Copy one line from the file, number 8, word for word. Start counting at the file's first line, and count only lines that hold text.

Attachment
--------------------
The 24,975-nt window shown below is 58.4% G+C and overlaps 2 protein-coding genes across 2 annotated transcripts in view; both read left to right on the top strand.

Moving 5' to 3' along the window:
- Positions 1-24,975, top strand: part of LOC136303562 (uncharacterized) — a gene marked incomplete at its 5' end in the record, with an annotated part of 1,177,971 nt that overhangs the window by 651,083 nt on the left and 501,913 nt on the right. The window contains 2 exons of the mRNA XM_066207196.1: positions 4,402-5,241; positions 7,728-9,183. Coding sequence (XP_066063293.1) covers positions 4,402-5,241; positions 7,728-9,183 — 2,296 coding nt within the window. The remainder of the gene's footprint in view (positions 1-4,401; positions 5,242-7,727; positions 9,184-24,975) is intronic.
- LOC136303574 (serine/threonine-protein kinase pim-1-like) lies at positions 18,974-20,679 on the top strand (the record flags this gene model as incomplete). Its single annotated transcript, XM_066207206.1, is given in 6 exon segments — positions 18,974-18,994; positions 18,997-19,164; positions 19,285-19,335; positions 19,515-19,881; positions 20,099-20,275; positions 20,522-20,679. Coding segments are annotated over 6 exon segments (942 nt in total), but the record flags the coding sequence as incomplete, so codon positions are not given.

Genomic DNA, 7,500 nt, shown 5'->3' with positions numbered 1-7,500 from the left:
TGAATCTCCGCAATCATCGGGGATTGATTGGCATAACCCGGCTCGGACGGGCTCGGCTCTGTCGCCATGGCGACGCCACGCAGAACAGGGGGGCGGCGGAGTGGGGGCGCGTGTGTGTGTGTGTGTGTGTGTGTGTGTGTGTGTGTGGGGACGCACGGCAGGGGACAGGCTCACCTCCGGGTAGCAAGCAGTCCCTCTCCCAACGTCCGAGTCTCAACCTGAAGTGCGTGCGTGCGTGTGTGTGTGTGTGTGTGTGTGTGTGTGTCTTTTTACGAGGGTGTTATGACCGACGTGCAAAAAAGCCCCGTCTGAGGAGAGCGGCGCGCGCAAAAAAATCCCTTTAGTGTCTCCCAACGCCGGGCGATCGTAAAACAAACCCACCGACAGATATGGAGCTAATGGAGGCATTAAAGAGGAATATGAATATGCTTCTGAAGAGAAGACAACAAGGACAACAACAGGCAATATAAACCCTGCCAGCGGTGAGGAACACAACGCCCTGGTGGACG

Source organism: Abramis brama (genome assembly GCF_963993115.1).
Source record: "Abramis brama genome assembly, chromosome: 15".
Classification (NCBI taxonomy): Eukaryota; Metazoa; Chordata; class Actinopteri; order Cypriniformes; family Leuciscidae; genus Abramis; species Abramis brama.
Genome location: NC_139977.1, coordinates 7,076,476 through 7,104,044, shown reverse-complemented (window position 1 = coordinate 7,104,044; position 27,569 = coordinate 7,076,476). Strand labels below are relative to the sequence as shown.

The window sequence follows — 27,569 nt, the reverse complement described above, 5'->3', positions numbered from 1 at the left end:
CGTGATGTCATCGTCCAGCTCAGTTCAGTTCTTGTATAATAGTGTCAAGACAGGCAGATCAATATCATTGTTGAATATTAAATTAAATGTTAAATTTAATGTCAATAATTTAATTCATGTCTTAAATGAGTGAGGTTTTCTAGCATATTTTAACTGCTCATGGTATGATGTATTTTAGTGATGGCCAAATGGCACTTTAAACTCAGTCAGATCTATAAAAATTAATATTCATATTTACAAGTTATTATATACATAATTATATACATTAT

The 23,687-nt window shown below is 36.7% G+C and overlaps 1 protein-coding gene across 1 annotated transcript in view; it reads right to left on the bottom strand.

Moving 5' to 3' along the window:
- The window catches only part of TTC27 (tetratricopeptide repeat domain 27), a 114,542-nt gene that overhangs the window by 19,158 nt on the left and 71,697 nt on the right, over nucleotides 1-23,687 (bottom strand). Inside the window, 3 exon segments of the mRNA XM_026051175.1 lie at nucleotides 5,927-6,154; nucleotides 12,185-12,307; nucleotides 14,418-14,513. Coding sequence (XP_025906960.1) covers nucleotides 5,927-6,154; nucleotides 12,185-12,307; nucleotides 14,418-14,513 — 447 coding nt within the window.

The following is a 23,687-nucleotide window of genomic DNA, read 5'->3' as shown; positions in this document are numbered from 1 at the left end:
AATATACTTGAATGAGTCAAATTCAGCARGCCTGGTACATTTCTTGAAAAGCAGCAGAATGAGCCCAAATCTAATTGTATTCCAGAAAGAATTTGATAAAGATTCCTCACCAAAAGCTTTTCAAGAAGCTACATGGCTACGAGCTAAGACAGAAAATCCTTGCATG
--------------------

Source record: "Abramis brama genome assembly, chromosome: 15".